July 20, 2020 at 1:00 pm ET
Students Launch Black Lives Matter Voice App on Amazon’s Alexa
Group of nearly a dozen students worked with voice app developers to craft Alexa skill, which launches Tuesday
Alexa-compatible device owners will soon be able to ask, “Why is Black Lives Matter important?” and receive an answer from the Amazon.com Inc. voice assistant, in addition to other information and resources about the movement, thanks to a collective effort from a team of students, educators and voice app developers.
The group, led by Bob Stolzberg, the founder and chief executive of voice-focused software-as-a-service company VoiceXP Inc., has been collaborating via Zoom amid the pandemic to develop a new voice app, also known as a “skill” on Amazon’s Alexa, that will serve as a “voice Wikipedia page for Black Lives Matter,” according to Stolzberg.
The Black Lives Matter skill, which is not officially affiliated with the formal Black Lives Matter organization, launches in the Alexa Skill Store on Tuesday.
The command, “Alexa, enable Black Lives Matter,” will activate the skill, then users will be promoted to ask questions about the movement, such as, “Alexa, tell me about George Floyd,” and other victims of police brutality. Alexa encourages users to explore further with prompts such as “If you’d like to hear more about victims of racial injustice, say, ‘Tell me more.’”
Stolzberg, a seasoned voice app developer and an Alexa Champion — a status currently deemed by Amazon to less than 100 of the most engaged developers on its platform in North America, Europe and Asia — came up with the idea for the app following the killing of George Floyd while in police custody, but quickly recruited a diverse team to work with him on the project in early June, with a group of about a dozen high school and college students and recent graduates doing much of the heavy lifting.
“The students have all brought in some really great ideas,” Stolzberg said. “It’s been uncomfortable for me as a white guy to try to lead this Black Lives Matter project, but it’s so rewarding.”
Stolzberg reached out to educational institutions such as the Urban League of Metropolitan St. Louis and distance learning platform WorldClass Online Academy to form the team. Demetrius Bledsoe, the founder and managing partner of WorldClass, in turn contacted educators at Georgia State University and University City High School in Missouri, who put the opportunity to their students.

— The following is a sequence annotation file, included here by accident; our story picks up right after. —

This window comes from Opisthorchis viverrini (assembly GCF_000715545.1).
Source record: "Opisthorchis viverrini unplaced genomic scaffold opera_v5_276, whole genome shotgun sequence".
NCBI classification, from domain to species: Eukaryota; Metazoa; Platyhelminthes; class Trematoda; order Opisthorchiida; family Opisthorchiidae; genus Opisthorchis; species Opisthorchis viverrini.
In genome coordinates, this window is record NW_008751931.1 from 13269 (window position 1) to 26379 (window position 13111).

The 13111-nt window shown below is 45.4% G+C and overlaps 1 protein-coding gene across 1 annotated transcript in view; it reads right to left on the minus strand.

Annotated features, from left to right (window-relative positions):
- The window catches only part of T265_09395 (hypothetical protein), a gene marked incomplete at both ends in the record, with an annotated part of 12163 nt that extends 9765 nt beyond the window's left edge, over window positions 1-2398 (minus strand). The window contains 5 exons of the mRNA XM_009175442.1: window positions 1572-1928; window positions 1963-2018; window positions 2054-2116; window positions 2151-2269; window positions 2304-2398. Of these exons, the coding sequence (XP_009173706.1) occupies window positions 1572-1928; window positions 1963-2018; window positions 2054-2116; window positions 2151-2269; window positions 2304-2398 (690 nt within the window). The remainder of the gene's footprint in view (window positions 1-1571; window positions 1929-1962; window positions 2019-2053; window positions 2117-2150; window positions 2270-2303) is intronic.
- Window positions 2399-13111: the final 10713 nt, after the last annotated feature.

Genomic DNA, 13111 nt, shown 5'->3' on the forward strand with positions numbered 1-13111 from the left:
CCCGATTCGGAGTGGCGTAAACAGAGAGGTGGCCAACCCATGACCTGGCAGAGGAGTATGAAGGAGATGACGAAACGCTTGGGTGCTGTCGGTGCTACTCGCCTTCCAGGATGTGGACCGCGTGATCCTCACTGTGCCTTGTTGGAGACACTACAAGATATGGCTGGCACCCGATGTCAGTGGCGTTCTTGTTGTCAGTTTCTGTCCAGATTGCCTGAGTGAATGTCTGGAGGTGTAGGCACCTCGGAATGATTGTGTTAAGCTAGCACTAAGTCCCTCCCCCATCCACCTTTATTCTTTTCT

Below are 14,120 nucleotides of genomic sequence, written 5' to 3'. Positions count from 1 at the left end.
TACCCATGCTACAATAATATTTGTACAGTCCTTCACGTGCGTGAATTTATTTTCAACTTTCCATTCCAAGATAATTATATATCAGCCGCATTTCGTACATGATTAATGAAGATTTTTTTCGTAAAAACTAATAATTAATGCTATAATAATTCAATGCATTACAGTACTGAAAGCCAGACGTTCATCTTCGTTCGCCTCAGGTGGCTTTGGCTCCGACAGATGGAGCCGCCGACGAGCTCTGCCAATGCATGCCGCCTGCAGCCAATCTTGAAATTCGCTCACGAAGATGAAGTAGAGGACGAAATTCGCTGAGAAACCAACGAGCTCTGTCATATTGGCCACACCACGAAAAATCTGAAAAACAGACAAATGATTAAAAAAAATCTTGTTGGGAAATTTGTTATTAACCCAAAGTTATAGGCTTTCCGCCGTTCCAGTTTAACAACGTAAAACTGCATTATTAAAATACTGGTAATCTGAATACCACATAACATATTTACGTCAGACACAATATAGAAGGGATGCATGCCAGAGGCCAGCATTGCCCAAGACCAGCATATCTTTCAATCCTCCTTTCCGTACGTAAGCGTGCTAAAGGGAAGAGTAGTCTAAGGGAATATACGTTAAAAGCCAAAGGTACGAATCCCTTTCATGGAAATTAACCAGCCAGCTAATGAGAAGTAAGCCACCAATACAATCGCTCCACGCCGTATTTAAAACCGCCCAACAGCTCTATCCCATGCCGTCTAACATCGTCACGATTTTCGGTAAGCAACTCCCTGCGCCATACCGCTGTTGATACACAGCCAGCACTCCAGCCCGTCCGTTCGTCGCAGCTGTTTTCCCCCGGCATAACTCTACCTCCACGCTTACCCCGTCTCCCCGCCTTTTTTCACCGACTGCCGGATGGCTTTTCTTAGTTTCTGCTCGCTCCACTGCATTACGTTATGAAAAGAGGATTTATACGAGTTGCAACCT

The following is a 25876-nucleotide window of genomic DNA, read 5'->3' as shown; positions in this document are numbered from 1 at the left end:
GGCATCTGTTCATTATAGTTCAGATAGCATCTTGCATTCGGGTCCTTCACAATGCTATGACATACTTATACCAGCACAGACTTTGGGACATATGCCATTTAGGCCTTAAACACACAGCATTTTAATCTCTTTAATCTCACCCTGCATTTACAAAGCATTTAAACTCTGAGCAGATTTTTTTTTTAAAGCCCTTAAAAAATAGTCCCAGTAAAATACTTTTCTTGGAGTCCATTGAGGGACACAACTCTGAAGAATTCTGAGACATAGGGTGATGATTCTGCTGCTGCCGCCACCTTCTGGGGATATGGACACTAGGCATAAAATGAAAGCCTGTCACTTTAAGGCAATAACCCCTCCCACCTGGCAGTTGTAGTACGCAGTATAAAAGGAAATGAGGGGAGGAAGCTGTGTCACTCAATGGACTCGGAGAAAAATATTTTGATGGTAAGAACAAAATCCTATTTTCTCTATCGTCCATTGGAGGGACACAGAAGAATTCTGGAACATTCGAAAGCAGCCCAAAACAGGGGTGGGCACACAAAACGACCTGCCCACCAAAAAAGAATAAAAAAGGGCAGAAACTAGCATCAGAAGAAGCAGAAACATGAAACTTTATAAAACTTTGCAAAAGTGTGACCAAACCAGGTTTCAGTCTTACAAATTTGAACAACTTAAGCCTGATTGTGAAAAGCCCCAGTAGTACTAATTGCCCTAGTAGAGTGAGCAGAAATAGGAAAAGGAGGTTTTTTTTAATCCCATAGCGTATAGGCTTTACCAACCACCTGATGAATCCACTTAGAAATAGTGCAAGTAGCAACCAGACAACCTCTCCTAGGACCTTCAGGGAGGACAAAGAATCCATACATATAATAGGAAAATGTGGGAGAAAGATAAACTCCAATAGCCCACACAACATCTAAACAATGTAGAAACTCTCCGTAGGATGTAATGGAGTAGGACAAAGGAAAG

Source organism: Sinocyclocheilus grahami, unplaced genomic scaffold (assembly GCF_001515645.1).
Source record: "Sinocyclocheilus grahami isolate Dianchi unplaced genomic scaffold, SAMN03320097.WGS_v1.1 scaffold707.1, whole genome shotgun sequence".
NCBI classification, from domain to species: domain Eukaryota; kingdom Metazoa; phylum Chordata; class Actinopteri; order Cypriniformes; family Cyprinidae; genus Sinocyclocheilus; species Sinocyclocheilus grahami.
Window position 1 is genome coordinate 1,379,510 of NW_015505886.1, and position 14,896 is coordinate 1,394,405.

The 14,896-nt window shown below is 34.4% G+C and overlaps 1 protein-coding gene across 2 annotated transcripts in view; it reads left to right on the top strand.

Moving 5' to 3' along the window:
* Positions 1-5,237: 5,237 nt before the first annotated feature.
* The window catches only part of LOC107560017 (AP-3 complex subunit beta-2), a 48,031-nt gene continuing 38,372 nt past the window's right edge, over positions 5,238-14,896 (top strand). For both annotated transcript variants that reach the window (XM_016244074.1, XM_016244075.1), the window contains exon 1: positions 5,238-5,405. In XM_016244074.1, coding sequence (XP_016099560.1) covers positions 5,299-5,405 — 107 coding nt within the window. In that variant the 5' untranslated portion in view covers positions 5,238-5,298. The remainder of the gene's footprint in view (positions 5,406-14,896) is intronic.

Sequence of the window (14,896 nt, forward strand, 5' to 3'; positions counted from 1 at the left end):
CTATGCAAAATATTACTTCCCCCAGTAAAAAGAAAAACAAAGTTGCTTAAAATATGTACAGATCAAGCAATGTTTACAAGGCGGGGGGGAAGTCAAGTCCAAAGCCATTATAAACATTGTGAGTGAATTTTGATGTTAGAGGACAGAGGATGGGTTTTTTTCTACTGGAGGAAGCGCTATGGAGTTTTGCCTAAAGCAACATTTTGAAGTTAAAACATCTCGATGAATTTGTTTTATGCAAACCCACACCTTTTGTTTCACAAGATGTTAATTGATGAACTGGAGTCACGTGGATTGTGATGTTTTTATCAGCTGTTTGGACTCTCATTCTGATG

The skill has also been programmed with the ability to send texts, a feature designed to help users who want to take further action. For instance, if someone asks about petitions for defunding police departments, Alexa will ask for their phone number to send links.
While discussing sensitive topics virtually among a group of people, many of whom have never met before, presents roadblocks when it comes to coordination and communication, Bledsoe said the fact that the group comes from different cities around the world ultimately proved to be an asset to the project.
“This experience opened a door for us and the students themselves to understand various viewpoints from other students and facilitators of what BLM truly consists of,” he said in an email.
Stolzberg developed the back-end platform used to program the questions and answers that make up the skill, but all of that content has been generated by the students themselves.
The working group also includes Christopher Evans, a therapist who works with WorldClass, and Candice Cox, a licensed clinical social worker and CEO of trauma services nonprofit KHAOS Inc., whose daughter, a student at Webster Groves High School in Missouri, is also working on the skill.
Other Alexa Champions, members of Amazon’s Web Services division and other business and academic leaders are also involved in the project.
The initial push to promote the skill will be all in-house, although Stolzberg said Amazon is considering using its resources to market the skill following its launch.
Once the skill goes live, the team will continue to work together to add additional content. Stolzberg said he intends to seek funding once the skill has gained more traction, which he hopes to use to compensate public figures such as civil rights activist Rev. Al Sharpton to create audio recordings to be featured on the app. Thus far, the team has completed the work without compensation.
As for the students involved, Michael Peoples, a consultant for WorldClass and the head principal at University City High School, said they’ll continue to benefit from the opportunity to learn voice tech skills and be involved with work that promotes racial equality.
“I have been proud of their leadership and commitment to the important work of bringing attention to BLM, especially in our current social climate,” he said in an email.